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Not Just a Pretty Face: The Ugly Side of the Beauty Industry Paperback – November 1, 2007
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Lead in lipstick? 1,4 dioxane in baby soap? Coal tar in shampoo? How is this possible?
Simple. The $35 billion cosmetics industry is so powerful that they've kept themselves unregulated for decades.
Not one cosmetic product has to be approved by the US Food and Drug Administration before hitting the market. Incredible? Consider this:
- The European Union has banned more than 1,100 chemicals from cosmetics. The United States has banned just 10.
- Only 11% of chemicals used in cosmetics in the US have been assessed for health and safety – leaving a staggering 89% with unknown or undisclosed effects.
- More than 70% of all personal care products may contain phthalates, which are linked to birth defects and infertility.
- Many baby soaps are contaminated with the cancer-causing chemical 1,4 dioxane.
It's not just women who are affected by this chemists' brew. Shampoo, deodorant, face lotion and other products used daily by men, women and children contain hazardous chemicals that the industry claims are "within acceptable limits." But there's nothing acceptable about daily multiple exposures to carcinogenic chemicals-from products that are supposed to make us feel healthy and beautiful.
Not Just a Pretty Face delves deeply into the dark side of the beauty industry, and looks to hopeful solutions for a healthier future. This scathing investigation peels away less-than-lovely layers to expose an industry in dire need of an extreme makeover.
15 percent of the purchase price of each book sold benefits the national Campaign for Safe Cosmetics, administered by the Breast Cancer Fund, through December 31, 2012.(2007-04-20)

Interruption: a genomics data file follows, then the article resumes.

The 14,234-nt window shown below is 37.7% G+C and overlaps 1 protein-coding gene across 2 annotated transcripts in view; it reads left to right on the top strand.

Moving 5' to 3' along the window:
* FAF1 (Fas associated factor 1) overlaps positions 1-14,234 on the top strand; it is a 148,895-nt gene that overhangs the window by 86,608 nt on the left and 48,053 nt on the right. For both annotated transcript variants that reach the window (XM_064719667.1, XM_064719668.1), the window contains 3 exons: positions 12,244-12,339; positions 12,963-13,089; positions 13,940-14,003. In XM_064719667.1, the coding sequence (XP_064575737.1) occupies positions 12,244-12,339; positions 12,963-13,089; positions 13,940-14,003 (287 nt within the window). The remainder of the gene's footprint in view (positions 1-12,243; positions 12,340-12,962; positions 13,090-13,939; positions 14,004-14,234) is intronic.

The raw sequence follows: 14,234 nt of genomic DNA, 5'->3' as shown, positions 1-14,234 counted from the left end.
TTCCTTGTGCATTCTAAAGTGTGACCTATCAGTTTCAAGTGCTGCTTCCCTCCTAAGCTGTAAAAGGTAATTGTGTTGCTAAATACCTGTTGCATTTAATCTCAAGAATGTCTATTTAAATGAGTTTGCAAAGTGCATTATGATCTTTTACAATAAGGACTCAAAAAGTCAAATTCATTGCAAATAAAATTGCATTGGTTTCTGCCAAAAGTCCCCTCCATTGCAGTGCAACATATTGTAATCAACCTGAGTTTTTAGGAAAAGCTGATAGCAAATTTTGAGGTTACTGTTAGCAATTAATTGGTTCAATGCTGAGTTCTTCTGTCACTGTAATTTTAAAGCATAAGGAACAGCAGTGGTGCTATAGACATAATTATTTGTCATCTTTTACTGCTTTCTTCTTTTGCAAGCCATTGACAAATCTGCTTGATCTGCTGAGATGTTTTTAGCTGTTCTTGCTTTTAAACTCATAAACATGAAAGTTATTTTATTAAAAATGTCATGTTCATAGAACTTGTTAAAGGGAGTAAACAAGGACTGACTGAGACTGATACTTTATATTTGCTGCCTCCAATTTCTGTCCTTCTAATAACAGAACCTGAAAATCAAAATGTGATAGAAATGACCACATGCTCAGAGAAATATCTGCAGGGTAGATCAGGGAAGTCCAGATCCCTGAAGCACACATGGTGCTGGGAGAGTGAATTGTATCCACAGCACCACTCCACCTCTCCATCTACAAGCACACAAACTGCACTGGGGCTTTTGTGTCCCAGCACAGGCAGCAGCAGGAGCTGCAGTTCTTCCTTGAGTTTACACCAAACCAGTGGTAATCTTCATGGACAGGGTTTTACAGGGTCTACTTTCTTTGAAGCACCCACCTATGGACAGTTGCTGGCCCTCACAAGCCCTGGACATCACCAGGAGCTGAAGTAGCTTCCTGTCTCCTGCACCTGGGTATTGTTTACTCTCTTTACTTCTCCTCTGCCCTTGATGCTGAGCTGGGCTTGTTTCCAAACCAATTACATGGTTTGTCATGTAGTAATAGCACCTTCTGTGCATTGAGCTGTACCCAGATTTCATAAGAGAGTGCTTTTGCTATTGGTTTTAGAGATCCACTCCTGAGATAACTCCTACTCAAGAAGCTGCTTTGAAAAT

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Still, the book has its issue. The attempt to be chatty and casual falls flat, and kept me from taking the reportage very seriously. I am on the author's side, and appreciate the place that muckracking and biased issue journalism can have, but coupled with the cutesy tone I found it unconvincing in its un-objectivity. If I was a skeptic of the charges against the cosmetics industry, I would remain so after reading this book. It reads more like a screed than an expose, and can be rather rambling on the first person anecdotes while amateur in its presentation of broader issues.
This book attempts to be a Food, Inc of the beauty industry, and while it isn't quite, it nonetheless is a good start at calling attention to the dangers of commercial cosmetics. I will loan it out to friends who are on the fence about going all-natural, but would not recommend it for skeptics.
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Only wish this book were available in "old fashioned" CD book, to give to a friend who just doesn't...Read more